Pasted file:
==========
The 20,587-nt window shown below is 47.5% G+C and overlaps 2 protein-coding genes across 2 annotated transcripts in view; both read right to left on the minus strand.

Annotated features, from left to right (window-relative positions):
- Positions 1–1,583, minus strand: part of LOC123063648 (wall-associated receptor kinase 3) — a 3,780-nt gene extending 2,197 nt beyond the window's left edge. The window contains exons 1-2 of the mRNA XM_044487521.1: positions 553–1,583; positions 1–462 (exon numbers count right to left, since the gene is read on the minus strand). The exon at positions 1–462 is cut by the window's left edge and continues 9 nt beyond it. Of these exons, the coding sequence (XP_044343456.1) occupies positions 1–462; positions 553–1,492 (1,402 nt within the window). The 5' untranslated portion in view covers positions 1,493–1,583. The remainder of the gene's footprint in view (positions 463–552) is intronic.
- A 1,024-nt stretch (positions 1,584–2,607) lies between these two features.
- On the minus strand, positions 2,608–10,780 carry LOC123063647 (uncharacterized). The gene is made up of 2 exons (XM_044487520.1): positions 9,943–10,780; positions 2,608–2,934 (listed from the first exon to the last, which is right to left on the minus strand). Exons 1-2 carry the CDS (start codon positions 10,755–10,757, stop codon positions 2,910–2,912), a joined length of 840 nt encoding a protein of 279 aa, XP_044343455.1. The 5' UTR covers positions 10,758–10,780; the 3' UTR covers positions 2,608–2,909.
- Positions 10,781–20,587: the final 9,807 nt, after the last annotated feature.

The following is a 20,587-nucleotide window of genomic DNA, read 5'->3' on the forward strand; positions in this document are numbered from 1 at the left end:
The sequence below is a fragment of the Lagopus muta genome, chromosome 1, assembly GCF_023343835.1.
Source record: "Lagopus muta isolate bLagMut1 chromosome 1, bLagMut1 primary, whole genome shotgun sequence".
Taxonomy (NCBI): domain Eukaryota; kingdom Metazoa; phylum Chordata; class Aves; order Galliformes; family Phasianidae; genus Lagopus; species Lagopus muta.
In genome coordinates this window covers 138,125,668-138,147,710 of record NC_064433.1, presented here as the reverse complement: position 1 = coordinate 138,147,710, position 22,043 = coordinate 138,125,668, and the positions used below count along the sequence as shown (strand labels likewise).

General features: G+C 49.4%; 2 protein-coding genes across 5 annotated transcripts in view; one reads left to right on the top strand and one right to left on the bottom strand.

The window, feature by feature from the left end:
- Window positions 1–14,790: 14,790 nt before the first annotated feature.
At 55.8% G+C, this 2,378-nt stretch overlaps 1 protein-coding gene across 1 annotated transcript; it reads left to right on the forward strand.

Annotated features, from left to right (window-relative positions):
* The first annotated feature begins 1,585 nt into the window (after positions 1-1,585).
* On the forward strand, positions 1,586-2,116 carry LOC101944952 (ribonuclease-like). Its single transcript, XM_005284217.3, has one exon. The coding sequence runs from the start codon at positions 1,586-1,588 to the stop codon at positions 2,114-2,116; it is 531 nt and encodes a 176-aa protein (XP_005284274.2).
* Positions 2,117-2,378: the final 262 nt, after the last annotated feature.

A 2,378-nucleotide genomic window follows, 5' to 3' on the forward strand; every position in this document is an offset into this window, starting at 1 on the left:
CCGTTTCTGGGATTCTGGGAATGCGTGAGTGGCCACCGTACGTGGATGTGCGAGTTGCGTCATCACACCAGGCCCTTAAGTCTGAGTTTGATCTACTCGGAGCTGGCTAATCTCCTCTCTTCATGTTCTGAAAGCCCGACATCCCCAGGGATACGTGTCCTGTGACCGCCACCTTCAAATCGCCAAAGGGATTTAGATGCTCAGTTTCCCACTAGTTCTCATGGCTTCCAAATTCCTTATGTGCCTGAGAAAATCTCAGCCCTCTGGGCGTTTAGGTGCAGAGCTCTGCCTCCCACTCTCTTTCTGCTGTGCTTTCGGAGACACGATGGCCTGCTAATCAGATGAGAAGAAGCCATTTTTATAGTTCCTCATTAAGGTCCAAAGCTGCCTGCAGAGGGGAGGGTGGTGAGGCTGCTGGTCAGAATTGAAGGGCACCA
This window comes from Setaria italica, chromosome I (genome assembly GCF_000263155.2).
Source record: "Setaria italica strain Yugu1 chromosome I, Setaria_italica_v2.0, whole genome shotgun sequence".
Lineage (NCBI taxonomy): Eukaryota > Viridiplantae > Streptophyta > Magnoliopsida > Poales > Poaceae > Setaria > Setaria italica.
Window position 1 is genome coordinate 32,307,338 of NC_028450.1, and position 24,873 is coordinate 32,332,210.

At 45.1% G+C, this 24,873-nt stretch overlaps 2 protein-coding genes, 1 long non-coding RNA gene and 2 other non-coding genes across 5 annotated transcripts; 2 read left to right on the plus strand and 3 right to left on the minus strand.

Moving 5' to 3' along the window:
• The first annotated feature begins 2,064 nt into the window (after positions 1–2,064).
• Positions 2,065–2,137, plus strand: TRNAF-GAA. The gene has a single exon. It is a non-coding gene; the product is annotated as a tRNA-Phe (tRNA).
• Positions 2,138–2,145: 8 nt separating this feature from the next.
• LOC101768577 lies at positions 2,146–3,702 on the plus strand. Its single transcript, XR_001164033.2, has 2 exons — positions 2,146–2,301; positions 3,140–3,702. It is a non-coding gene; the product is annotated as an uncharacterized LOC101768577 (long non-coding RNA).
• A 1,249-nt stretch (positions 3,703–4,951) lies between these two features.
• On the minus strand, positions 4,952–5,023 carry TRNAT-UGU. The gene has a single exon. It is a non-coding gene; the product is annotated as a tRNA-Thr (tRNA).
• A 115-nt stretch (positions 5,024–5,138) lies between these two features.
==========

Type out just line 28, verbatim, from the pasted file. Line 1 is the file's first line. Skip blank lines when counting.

• The first annotated feature begins 2,064 nt into the window (after positions 1–2,064).